Kaiserslautern (dpa) – The grand gala is canceled due to Corona. But all of football Germany remembers its perhaps greatest hero nowadays.
Fritz Walter, captain of the legendary 1954 World Championship team, would have turned 100 on Saturday (Oct. 31). Historians like to refer to the “miracle of Bern” as the true birth of the Federal Republic. Only one of the 3-2 overall wins against the Hungarians, which are considered overwhelming, is still alive: Horst Eckel. “We would have had a great birthday. He wouldn’t have celebrated it alone. Anyone who was there at the time would be gone,” the 88-year-old said wistfully in an interview with the German news agency.
Fritz Walter died on June 17, 2002 at the age of 81 at his home in Enkenbach-Alsenborn, six months after the death of his wife Italia. The city of Kaiserslautern, its club FCK and the German Football Association commemorate the great sportsman in exhibitions and on the Internet. The honorary captain of the national team played 61 caps (33 goals) and was unforgettable with the 1954 triumph at the tournament in Switzerland.
The Germans had lost 3: 8 in the preliminary round to the team of Ferenc Puskas, 0: 2 they were already behind in the final after eight minutes. Shortly before the end, Helmut Rahn scored 3-2 in the Wankdorf Stadium. “Rahn should shoot from the background – Rahn shoots – Teoooor! Teoooor! Teoooor! Teoooor!” Exclaimed the famous reporter Herbert Zimmermann. And then: “Out, out, out – out! – The game is over! – Germany is world champion …”
Even today, these sounds and images bring tears to the eyes of many Germans. “We are someone again! That was certainly the feeling of millions of people.” This is how Chancellor Helmut Kohl once described the mood in the post-war period. Nine years after the end of World War II, the triumph gave an entire nation a new sense of self-esteem – and made Fritz Walter an ever-humble role model for generations. The historian Joachim Fest saw it this way: “There are three founders of the Federal Republic: politically it is Adenauer, economic Erhard and mentally Fritz Walter.”
Fritz Walter has always remained loyal to his 1. FC Kaiserslautern, for whom he played from 1928 to 1959 and played 384 games for the first team (327 goals). The son of the club’s restaurant host declined offers from abroad: “Dehäm is dehäm.” He was German Palatinate Champion in 1951 and 1953, but the wartime robbed him of his best years as a kicker.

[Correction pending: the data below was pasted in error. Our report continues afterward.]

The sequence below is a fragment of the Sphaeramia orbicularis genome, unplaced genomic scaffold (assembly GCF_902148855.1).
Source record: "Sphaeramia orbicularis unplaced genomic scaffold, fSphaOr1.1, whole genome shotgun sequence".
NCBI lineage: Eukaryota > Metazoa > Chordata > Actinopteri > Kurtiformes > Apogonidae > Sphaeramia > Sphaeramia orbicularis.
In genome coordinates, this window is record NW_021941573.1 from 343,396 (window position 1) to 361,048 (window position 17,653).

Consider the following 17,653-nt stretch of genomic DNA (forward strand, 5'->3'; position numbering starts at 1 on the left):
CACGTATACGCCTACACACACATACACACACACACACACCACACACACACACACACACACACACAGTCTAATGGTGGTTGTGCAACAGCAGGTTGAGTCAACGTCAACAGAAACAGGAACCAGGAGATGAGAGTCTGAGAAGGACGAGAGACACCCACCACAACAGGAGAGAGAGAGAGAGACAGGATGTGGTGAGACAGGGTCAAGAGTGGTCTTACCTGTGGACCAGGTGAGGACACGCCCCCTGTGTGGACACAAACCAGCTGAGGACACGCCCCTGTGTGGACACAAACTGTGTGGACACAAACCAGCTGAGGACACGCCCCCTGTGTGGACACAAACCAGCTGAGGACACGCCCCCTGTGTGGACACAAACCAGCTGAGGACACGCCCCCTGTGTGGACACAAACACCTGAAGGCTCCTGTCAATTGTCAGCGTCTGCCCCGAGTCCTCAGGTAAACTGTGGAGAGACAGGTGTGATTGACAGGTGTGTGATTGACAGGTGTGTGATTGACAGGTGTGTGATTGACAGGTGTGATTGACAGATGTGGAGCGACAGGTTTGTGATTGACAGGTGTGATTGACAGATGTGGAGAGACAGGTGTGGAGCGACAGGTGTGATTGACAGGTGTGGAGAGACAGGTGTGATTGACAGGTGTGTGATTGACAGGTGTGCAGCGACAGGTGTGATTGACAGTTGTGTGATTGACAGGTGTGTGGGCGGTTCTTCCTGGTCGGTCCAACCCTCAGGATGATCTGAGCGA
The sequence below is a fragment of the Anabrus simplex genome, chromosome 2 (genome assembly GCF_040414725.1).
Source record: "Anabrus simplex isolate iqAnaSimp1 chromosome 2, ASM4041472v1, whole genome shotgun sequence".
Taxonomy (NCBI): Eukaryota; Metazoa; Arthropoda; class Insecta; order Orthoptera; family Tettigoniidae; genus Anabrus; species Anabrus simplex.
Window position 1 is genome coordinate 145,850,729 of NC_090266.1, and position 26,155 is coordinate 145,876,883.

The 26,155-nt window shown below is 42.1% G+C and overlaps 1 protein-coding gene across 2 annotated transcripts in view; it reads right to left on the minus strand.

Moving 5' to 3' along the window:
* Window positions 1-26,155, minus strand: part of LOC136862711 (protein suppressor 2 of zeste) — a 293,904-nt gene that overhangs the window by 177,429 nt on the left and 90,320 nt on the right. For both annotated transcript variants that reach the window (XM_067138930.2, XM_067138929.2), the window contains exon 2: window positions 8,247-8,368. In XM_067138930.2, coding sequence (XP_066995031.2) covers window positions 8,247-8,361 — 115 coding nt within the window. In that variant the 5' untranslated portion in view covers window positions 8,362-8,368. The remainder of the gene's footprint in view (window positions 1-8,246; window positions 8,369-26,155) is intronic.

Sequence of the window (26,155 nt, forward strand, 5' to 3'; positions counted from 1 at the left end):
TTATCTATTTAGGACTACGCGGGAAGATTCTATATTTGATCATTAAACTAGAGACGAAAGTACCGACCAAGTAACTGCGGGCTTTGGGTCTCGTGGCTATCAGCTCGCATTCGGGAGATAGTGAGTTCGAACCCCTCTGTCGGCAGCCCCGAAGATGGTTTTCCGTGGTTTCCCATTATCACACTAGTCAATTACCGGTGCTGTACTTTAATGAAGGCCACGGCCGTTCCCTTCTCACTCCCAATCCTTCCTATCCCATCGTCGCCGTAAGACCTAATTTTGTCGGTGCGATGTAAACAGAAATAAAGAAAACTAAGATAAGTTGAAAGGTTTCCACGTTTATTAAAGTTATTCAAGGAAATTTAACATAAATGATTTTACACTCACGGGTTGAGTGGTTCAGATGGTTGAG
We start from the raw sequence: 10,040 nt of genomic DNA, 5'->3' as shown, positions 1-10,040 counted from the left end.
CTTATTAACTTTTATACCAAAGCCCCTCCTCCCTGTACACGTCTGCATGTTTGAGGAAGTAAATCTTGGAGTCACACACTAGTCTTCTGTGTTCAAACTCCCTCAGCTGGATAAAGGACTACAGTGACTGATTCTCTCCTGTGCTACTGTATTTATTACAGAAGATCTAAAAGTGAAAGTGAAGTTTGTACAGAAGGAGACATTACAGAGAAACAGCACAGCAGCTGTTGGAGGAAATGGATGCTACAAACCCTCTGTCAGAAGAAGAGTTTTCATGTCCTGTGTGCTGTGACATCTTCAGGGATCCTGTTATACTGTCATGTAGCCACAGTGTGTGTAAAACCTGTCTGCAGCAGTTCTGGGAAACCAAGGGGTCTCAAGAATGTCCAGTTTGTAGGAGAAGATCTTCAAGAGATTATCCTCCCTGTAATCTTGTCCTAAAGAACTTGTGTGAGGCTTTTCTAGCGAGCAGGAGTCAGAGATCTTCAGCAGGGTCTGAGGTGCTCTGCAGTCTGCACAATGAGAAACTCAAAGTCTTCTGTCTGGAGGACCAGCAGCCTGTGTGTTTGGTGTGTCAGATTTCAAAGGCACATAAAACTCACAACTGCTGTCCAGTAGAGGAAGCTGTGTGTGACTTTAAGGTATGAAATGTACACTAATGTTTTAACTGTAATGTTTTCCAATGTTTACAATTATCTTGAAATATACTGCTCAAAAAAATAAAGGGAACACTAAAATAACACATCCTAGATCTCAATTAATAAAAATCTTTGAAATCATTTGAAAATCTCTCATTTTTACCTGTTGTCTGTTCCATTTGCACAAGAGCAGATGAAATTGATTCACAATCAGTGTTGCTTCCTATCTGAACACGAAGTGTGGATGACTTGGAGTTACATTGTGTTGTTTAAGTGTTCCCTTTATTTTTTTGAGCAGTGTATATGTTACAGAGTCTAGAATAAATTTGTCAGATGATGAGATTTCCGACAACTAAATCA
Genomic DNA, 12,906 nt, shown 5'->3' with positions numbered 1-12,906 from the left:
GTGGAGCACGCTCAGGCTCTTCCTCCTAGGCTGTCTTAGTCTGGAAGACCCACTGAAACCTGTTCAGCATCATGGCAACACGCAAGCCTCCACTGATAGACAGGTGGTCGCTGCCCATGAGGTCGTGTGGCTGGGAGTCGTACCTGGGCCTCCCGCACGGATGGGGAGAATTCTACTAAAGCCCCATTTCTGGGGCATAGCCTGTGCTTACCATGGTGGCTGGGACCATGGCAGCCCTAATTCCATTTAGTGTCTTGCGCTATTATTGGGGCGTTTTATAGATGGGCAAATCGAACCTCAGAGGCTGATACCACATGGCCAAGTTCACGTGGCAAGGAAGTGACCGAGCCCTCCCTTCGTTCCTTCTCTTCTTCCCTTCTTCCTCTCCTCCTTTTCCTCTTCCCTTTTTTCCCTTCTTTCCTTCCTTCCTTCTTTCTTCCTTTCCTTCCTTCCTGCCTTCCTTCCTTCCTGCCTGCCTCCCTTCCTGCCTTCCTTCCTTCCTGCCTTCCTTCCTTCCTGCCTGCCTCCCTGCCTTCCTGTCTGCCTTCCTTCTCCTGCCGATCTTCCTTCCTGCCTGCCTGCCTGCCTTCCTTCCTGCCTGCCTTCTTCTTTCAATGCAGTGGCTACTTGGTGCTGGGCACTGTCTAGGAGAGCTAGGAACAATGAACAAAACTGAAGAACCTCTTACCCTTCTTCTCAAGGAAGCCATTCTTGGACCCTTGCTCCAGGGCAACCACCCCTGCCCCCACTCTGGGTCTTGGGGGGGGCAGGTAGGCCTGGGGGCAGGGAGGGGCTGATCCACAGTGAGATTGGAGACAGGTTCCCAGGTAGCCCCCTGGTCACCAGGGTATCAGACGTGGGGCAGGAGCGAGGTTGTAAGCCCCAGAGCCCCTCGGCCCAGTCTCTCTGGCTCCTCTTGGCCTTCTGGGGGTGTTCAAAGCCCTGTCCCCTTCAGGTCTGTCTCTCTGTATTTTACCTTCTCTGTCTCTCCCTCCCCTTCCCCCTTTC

In 1940 he was drafted into the Wehrmacht. Five years later he was to be transported from a prison camp to Siberia, but the guards recognized the footballer. Fritz Walter later described the decisive match with the camp police as the “game of his life”, which probably saved him from death in the camp. In October 1945 he returned to Kaiserslautern.
Uwe Seeler recalls his idol in “Kicker”: “When I took my first steps in the DFB jersey in October 1954, shortly after the World Cup triumph in Bern, he had hero status. I was incredibly impressed with how modest he was. ” The three-time World Cup participant has always tried to imitate him: “To be humble, never forget where you come from.”
As a child, teenager and young adult, Miroslav Klose was often a fan in the west bend at 1. FC Kaiserslautern matches. “You quickly get it – Fritz Walter is a legend,” said the 2014 World Champion. As a professional, he was looking forward to meeting his role model in the VIP room after every home game. He later sent him congratulations and a bottle of Fritz Walter sparkling wine after goals for the national team: “I never opened them, they are still on my parents’ shelves.”
Five years after the “Miracle of Bern”, which he experienced at the age of 33, the idol ended his career. The Red Devils have been playing in the Fritz Walter Stadium on Betzenberg since 1985, where the legends of the club – alongside brothers Fritz and Ottmar Walter, Horst Eckel, Werner Kohlmeyer and Werner Liebrich – are immortalized in bronze.
“When we played football on the street as children, everyone wanted to be Fritz Walter. The admiration was deep within us then,” said former Rhineland-Palatinate Prime Minister Kurt Beck (SPD), who is still noticeably moved today. It was also Beck who made the footballer an honorary citizen of the state in 2000 – a title that no one else carries.
Because the ingenious playmaker liked to run in the rain, as in the final in Bern, from that moment on people often spoke of “Fritz Walter again”. In interviews about the World Cup triumph, the exceptional athlete repeatedly referred to national coach Sepp Herberger – or his teammates: the secret to success was “the twelfth man: the boss, the innkeeper” and “our great camaraderie”.
Horst Eckel, the youngest of the World Cup team at the time, always had a special bond with Fritz Walter. It was a “father-son relationship”. The photo of the two carried on the shoulders by spectators and the captain with the trophy is probably the best known from 1954.
Eckel doesn’t believe his friend would have made “anything big” out of his 100th birthday. “He wasn’t a good speaker either. Well, when he spoke, he didn’t like it at all,” he said with a smile. The last survivor of the 54 heroes hopes to see Fritz Walter back in heaven at some point. “Then we will continue with football as we used to do. It was a good time.”